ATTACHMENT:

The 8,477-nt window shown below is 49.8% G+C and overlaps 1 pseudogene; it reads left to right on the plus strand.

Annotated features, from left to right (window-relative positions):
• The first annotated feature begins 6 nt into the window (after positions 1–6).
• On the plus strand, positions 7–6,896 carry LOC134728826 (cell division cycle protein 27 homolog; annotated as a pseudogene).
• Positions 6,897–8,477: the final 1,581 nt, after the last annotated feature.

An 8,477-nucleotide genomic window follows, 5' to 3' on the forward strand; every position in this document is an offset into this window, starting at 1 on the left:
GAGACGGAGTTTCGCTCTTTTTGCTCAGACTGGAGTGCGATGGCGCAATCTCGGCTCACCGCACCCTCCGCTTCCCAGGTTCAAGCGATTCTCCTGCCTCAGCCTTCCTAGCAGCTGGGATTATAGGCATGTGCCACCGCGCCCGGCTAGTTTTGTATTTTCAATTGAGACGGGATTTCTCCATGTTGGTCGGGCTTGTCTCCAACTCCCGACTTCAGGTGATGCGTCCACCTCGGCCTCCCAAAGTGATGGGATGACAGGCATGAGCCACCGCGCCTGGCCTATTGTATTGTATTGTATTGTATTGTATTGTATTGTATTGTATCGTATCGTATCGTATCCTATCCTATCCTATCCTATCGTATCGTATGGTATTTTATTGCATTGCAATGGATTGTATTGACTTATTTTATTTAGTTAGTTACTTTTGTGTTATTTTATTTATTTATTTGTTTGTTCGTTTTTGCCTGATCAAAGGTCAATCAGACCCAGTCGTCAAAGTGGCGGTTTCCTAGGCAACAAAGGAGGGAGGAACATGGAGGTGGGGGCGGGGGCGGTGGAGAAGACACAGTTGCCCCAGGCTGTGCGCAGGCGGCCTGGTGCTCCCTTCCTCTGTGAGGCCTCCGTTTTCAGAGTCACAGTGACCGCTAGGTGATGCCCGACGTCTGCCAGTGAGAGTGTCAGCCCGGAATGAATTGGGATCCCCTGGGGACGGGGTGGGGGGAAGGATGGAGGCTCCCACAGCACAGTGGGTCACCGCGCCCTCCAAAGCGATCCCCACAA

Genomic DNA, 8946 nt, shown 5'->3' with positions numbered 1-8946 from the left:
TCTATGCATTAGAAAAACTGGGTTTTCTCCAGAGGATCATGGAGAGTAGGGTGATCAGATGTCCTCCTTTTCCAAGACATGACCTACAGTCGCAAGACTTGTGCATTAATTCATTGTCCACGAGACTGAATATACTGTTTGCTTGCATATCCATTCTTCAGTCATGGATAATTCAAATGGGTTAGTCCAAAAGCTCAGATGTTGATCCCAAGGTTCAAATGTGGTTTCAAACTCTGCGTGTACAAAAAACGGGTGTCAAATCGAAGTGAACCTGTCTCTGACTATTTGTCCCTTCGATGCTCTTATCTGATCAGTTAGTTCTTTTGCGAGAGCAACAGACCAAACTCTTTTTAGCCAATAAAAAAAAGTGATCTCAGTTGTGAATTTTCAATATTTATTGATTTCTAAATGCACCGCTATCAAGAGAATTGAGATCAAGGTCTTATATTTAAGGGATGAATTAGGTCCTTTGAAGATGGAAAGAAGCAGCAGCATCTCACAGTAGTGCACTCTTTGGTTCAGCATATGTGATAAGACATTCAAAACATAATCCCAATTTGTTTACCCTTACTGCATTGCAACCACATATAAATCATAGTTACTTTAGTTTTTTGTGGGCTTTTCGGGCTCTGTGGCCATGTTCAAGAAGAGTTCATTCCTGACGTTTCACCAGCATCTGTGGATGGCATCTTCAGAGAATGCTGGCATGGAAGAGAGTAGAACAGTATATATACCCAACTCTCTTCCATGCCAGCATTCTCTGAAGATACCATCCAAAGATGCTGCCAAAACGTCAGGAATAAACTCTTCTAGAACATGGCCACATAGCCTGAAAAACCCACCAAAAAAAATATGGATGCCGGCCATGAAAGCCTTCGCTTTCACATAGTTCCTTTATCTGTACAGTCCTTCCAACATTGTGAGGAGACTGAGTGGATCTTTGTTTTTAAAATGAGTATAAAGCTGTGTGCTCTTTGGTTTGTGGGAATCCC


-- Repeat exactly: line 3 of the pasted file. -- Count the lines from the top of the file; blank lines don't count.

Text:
• The first annotated feature begins 6 nt into the window (after positions 1–6).